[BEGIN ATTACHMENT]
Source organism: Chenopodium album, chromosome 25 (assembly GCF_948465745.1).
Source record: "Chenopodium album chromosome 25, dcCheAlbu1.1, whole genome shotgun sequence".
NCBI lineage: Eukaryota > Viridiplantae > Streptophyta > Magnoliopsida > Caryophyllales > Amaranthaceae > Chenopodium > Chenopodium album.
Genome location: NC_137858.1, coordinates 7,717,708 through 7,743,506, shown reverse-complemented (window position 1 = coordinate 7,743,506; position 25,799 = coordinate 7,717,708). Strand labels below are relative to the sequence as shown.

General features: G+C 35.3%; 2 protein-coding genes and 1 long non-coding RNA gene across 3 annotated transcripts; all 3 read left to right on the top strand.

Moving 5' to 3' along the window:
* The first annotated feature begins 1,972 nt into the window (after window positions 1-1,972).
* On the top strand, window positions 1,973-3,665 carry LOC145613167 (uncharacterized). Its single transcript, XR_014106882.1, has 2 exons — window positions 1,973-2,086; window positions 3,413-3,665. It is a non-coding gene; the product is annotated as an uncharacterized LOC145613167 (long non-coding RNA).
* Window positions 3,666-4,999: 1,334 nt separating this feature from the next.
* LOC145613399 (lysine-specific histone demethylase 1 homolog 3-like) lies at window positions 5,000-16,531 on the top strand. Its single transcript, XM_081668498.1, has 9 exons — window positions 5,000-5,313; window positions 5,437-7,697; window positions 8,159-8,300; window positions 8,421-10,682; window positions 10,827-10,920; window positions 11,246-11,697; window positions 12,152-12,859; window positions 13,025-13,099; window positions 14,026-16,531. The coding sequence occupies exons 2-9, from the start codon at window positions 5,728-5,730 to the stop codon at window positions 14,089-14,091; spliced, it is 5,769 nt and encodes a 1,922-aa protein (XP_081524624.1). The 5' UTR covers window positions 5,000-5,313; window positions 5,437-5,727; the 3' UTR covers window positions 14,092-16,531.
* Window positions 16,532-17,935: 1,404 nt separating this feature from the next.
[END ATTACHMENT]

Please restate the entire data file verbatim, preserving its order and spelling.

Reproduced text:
Source organism: Chenopodium album, chromosome 25 (assembly GCF_948465745.1).
Source record: "Chenopodium album chromosome 25, dcCheAlbu1.1, whole genome shotgun sequence".
NCBI lineage: Eukaryota > Viridiplantae > Streptophyta > Magnoliopsida > Caryophyllales > Amaranthaceae > Chenopodium > Chenopodium album.
Genome location: NC_137858.1, coordinates 7,717,708 through 7,743,506, shown reverse-complemented (window position 1 = coordinate 7,743,506; position 25,799 = coordinate 7,717,708). Strand labels below are relative to the sequence as shown.

General features: G+C 35.3%; 2 protein-coding genes and 1 long non-coding RNA gene across 3 annotated transcripts; all 3 read left to right on the top strand.

Moving 5' to 3' along the window:
* The first annotated feature begins 1,972 nt into the window (after window positions 1-1,972).
* On the top strand, window positions 1,973-3,665 carry LOC145613167 (uncharacterized). Its single transcript, XR_014106882.1, has 2 exons — window positions 1,973-2,086; window positions 3,413-3,665. It is a non-coding gene; the product is annotated as an uncharacterized LOC145613167 (long non-coding RNA).
* Window positions 3,666-4,999: 1,334 nt separating this feature from the next.
* LOC145613399 (lysine-specific histone demethylase 1 homolog 3-like) lies at window positions 5,000-16,531 on the top strand. Its single transcript, XM_081668498.1, has 9 exons — window positions 5,000-5,313; window positions 5,437-7,697; window positions 8,159-8,300; window positions 8,421-10,682; window positions 10,827-10,920; window positions 11,246-11,697; window positions 12,152-12,859; window positions 13,025-13,099; window positions 14,026-16,531. The coding sequence occupies exons 2-9, from the start codon at window positions 5,728-5,730 to the stop codon at window positions 14,089-14,091; spliced, it is 5,769 nt and encodes a 1,922-aa protein (XP_081524624.1). The 5' UTR covers window positions 5,000-5,313; window positions 5,437-5,727; the 3' UTR covers window positions 14,092-16,531.
* Window positions 16,532-17,935: 1,404 nt separating this feature from the next.